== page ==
Protect Your Child from Laundry Detergent Pods Disaster

  • 01 of 03

    Laundry Detergent Pod Poisoning

    Detergent Pods Multi-color
    Ksena32/iStock/Getty Images Plus

    On average, U.S. Poison Control Centers receives phone call every 45 minutes about detergent pod accidents after a child or impaired adult ingests one after mistaking the bright, colorful pods for candy or puncturing the pod and having the caustic liquid squirt into the eyes.

    Nearly every major laundry manufacturer has their own version of the product: Tide PodsArm & Hammer Crystal Burst Paks, Gain Flings!, all mighty pacs. The learning curve on how to use the packs is simple to master. They are convenient to use, prevent overdosing of detergent and easy to transport to laundromats and communal laundry rooms.

    Because the single dose detergent packs are highly concentrated, the effects of exposure by getting the product on skin, or in eyes or by ingesting are much more severe than contact with a bottled or boxed detergent. Regular detergent usually causes stomach upset if ingested. But the single dose products can cause excessive vomiting, wheezing and gasping. Some children have breathing problems serious enough to need a ventilator to help them breathe. There are reports of corneal abrasions (scratches to the eyes) when the pack is punctured and the detergent squirts into a child’s eyes.


    Continue to 2 of 3 below.
  • 02 of 03

    Emergency Treatment for Detergent Pod Poisoning

    International Symbol.

    If a child has ingested a punctured single dose laundry pack, it is vital to call your local poison center at 1-800-222-1222 immediately. A trained professional will talk you through the next steps to take. Take the time to post this number next to your land-line phone and program it into your cell phone.

    NOTE: If your child is not breathing or has trouble breathing, call 911 - not poison control.

    If the detergent has been squirted into the eyes, immediate rinse the eyes with a continuous stream of cool running water. It is best to rinse for at least ten minutes. It is best if the eyes are open and the water is running from the nose to the outer corner of the eyes to prevent contaminating the other eye if it is not affected.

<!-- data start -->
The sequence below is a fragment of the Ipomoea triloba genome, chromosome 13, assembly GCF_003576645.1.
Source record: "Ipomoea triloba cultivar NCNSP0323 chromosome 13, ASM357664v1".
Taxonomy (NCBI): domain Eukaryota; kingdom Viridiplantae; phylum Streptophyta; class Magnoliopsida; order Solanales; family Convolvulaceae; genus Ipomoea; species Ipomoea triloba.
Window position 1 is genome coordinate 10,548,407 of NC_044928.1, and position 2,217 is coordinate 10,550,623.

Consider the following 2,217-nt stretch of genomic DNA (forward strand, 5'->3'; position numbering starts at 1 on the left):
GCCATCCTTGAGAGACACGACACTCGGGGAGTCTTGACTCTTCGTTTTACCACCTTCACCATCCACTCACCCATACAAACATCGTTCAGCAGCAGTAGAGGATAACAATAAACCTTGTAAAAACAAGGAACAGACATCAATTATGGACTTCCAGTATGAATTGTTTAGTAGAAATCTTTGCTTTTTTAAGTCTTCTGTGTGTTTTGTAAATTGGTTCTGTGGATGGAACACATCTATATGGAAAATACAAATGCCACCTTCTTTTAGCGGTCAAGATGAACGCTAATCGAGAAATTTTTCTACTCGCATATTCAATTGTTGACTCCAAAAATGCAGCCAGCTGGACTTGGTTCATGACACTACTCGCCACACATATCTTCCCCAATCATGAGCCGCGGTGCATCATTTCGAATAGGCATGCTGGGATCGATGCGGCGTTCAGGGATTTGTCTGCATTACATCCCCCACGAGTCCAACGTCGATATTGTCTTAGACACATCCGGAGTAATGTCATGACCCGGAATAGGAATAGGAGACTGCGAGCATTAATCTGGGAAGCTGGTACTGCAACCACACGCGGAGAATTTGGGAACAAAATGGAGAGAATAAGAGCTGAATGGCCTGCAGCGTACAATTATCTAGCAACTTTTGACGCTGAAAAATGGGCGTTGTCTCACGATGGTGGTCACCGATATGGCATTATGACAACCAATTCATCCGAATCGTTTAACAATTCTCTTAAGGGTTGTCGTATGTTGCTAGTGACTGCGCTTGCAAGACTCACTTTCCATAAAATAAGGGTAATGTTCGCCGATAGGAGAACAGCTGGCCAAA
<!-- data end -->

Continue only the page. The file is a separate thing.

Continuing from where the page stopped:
There are also a list of steps that you can take in your home to prevent a disaster:

    • Keep single-dose laundry packs out of reach of children and pets at all times
    • Always close resealable bags and containers tightly during storage. Several detergent manufacturers have improved the closing mechanism of their products to slow down curious fingers.
    • Keep the packs in their original container with intact labels. Almost all laundry product labels contain first aid information and many have a Poison Control Center phone number.
    • Keep cleaning and laundry products far away from food so that there is no confusion.
    • Do not allow young children to handle laundry packets - especially children under the age of five or six.
    • If you dispose of ruptured packs or several that have stuck together, place them in a closed container before adding to the trash.
    Continue to 3 of 3 below.
  • 03 of 03

    Child Safety Single Dose Detergent Warning Labels

    International Symbol.

    The safety of our children is a top priority in most homes. We all do our best to keep dangerous materials away from our children. But some things are just so tempting to a child that he or she will find a way to get their hands on it. That's why parents, grandparents and care-givers must be diligent about keeping products out of reach and be prepared to react if a disaster occurs.

    Caregivers to adults with Alzheimer's Disease, dementia or reduce mental faculties should follow the same safety guidelines as those who care for small children. While pets are not attracted to the colors, they may see the pods as a toy and pet owners should also be diligent about safety.

    These attractive, brightly colored detergent packs can look like candy to a child. According to the American Association Poison Control Centers, more than 11,500 children were treated to exposure from a single-dose detergent pack in 2016. 

    Manufacturers have made changes to improve packaging safety but is ultimately up to responsible adults to ensure the safety of little ones.

    Starting January 1, 2016 following legislative action, single dose packets in the European Union have a bitter coating on the packet film to dissuade children from biting into the packs. The packet also must retain liquid content for at least 30 seconds when placed in water at 20° C, or 68° F, and pass compression testing.

    Major manufacturers like Procter & Gamble (Tide, Gain) Henkel (Persil) and Cot' n Wash (Dropps) of single dose laundry detergents are following suit in the United States by adopting voluntary standards:

    1. Adding an agent to the packet’s outer film that provides a “repulsive” taste.

    2. Outer packaging that is not transparent or translucent.

    3. Outer container that requires more skill to open.

    4. Displaying new warning statements and safety symbols on container warning consumers of the dangers of ingestion or direct skin or eye contact.

    5. Increase the strength of each packet’s outer film, making it more difficult to bite through.

    In August 2017, Procter & Gamble rolled out the new, harder-to-open Child-Guard™ tub for Tide PODS and Gain Flings with a lid similar to those found on medication, requiring the user to squeeze both sides and twist at the same time to open.